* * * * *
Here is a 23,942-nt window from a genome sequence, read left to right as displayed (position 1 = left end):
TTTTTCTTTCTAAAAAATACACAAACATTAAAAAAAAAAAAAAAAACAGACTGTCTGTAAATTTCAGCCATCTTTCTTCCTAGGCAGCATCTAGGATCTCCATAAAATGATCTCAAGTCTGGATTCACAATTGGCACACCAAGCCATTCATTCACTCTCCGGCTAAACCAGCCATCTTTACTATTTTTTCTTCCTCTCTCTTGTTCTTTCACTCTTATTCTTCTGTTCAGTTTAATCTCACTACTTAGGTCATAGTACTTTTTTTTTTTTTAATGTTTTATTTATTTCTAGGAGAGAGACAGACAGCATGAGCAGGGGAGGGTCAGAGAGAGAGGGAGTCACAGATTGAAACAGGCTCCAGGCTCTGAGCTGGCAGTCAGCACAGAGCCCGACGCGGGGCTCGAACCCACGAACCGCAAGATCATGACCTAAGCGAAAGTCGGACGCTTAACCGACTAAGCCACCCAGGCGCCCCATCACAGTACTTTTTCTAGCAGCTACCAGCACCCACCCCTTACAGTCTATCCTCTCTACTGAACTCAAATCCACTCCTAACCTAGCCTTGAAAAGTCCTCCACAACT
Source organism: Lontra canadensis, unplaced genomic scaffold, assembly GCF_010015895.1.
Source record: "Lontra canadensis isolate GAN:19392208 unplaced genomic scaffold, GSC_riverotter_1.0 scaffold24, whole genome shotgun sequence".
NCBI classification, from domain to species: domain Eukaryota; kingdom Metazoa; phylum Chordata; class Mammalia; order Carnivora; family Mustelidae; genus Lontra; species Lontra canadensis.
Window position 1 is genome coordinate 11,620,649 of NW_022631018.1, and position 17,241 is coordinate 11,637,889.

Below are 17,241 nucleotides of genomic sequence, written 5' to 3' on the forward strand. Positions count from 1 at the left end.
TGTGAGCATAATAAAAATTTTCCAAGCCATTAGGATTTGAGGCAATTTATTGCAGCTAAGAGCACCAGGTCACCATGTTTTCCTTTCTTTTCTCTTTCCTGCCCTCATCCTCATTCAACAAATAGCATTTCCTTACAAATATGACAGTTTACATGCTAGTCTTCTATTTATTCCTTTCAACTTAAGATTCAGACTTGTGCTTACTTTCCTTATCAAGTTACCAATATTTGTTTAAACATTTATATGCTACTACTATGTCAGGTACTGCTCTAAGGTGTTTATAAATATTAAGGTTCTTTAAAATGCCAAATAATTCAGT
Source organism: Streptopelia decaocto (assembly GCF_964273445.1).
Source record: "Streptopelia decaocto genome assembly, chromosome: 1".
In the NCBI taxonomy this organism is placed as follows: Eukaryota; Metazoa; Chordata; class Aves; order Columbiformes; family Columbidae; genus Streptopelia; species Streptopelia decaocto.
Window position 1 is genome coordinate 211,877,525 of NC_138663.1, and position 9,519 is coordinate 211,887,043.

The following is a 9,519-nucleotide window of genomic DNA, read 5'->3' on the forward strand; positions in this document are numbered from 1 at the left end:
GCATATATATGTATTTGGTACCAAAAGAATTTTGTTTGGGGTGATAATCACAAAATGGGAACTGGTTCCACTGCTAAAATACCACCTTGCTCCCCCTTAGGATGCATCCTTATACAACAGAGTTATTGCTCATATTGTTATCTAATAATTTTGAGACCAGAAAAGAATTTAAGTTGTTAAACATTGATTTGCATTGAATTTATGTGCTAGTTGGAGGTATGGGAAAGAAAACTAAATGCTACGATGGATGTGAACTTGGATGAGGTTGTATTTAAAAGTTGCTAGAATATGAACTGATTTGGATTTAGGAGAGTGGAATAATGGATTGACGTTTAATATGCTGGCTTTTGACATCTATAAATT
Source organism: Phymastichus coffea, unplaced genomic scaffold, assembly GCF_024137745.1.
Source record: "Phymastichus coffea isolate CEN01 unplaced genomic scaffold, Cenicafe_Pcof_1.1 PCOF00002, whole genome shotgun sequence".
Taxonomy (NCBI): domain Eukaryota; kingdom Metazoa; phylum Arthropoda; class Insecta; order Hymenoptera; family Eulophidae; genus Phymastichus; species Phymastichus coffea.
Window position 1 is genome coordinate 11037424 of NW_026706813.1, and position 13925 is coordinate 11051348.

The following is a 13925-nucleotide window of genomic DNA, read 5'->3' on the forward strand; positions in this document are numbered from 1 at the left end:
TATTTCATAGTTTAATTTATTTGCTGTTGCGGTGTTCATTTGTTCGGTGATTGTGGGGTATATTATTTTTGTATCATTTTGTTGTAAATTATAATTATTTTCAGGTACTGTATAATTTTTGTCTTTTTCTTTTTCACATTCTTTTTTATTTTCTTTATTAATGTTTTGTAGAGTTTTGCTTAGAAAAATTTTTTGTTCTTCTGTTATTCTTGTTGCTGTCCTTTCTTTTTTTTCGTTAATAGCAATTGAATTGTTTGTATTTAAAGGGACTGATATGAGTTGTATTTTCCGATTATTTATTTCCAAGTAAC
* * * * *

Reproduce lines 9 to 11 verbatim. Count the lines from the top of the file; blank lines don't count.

Source organism: Streptopelia decaocto (assembly GCF_964273445.1).
Source record: "Streptopelia decaocto genome assembly, chromosome: 1".
In the NCBI taxonomy this organism is placed as follows: Eukaryota; Metazoa; Chordata; class Aves; order Columbiformes; family Columbidae; genus Streptopelia; species Streptopelia decaocto.